Last year Los Angeles ranked as the fourth worst city in the nation for bedbug infestations. The year prior to that, we ranked second.
The greater Bay Area, including San Francisco, Oakland and San Jose, came in 16th place last year. (Chicago, by the way, is a two-time national champion. Congrats).
California has a bedbug problem. And state Assemblyman Adrin Nazarian of the San Fernando Valley is on it.
The problem is that getting rid of these things — and you'll want to get rid of these things because they suck your blood — can cost between $400 and several thousand dollars, according to Nazarian's office.
We're talking cleaning, new mattresses and total extermination. That kind of cash can equate to a serious burden in an L.A., where the median individual income is only $27,749 a year.
What's more, California law is confusing when it comes to assigning blame: Assuring clean, vermin free units is the responsibility of both tenant and landlord.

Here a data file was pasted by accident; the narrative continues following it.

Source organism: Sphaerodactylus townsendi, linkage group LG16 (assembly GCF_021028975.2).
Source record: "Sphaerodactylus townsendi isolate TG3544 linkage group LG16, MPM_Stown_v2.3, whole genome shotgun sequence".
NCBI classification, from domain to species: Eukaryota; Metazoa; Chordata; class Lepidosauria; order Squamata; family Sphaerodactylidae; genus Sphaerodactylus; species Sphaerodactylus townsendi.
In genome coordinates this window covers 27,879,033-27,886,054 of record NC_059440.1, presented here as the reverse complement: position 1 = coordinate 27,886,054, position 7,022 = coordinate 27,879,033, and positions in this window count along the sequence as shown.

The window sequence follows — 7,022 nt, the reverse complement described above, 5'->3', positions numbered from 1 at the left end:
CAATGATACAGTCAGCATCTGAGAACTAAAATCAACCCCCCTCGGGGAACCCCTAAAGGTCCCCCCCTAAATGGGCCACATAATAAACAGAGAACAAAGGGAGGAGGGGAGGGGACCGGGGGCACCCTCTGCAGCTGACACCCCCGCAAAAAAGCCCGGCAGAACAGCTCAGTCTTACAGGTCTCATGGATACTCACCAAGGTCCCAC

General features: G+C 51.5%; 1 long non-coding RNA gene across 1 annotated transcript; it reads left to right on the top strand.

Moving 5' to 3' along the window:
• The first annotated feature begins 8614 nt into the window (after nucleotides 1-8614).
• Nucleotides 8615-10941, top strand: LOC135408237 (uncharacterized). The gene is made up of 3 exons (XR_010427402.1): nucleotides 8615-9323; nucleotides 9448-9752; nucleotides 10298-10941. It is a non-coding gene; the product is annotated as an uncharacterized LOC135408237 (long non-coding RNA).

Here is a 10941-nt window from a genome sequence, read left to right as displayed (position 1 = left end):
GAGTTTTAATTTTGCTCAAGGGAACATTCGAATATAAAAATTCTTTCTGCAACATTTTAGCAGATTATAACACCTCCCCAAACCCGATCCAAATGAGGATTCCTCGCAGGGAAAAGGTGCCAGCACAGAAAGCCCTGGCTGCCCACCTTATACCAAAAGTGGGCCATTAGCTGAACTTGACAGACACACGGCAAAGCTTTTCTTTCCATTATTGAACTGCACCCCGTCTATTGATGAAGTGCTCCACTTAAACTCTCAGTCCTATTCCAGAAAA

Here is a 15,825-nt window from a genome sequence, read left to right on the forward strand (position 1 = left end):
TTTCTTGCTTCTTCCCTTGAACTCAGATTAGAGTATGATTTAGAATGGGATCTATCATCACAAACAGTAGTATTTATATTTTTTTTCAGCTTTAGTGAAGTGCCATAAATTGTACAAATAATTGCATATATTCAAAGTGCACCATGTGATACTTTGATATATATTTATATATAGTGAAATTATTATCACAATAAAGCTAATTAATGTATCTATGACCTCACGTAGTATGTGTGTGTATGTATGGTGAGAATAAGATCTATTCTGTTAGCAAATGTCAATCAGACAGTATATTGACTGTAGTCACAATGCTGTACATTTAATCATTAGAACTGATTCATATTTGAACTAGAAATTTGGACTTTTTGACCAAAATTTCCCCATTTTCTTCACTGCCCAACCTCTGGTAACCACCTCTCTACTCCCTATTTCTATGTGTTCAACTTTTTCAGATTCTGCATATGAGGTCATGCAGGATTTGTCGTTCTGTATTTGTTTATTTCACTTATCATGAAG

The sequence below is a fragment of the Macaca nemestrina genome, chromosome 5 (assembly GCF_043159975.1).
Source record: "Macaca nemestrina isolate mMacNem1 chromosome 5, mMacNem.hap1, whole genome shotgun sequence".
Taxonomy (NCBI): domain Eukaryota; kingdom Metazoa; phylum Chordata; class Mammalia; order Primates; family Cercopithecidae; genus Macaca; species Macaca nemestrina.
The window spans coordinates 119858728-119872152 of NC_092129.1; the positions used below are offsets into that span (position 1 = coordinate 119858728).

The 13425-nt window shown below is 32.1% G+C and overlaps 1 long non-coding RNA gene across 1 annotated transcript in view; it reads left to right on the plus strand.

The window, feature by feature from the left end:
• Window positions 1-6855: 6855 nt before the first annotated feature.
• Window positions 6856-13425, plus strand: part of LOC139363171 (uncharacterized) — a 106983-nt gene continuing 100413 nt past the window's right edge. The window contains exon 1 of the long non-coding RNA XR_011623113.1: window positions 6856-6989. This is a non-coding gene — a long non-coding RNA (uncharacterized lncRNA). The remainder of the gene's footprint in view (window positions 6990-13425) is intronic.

Nazarian recently announced a bill that would clearly outline the responsibilities of both parties in cases when these vampires grace your rental abode.
Tenants would be prohibited from bringing bedbug infested furnishings to a unit, and they'd have to notify landlords of an infestation within seven days of discovering it.
The legislation would prohibit landlords from renting an infested unit, and it would require them to hire a pest control company to eradicate the pests when they're known to management.
Landlords would also have to keep a pest control company on-file in case an infestation happens.
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Is this a gift to the pest control industry? What do you think?
Here's what Nazarian has to say:
We need common sense steps to reduce the bedbug blight in California. Tenants and landlords must work together to eradicate these blood suckers from our homes.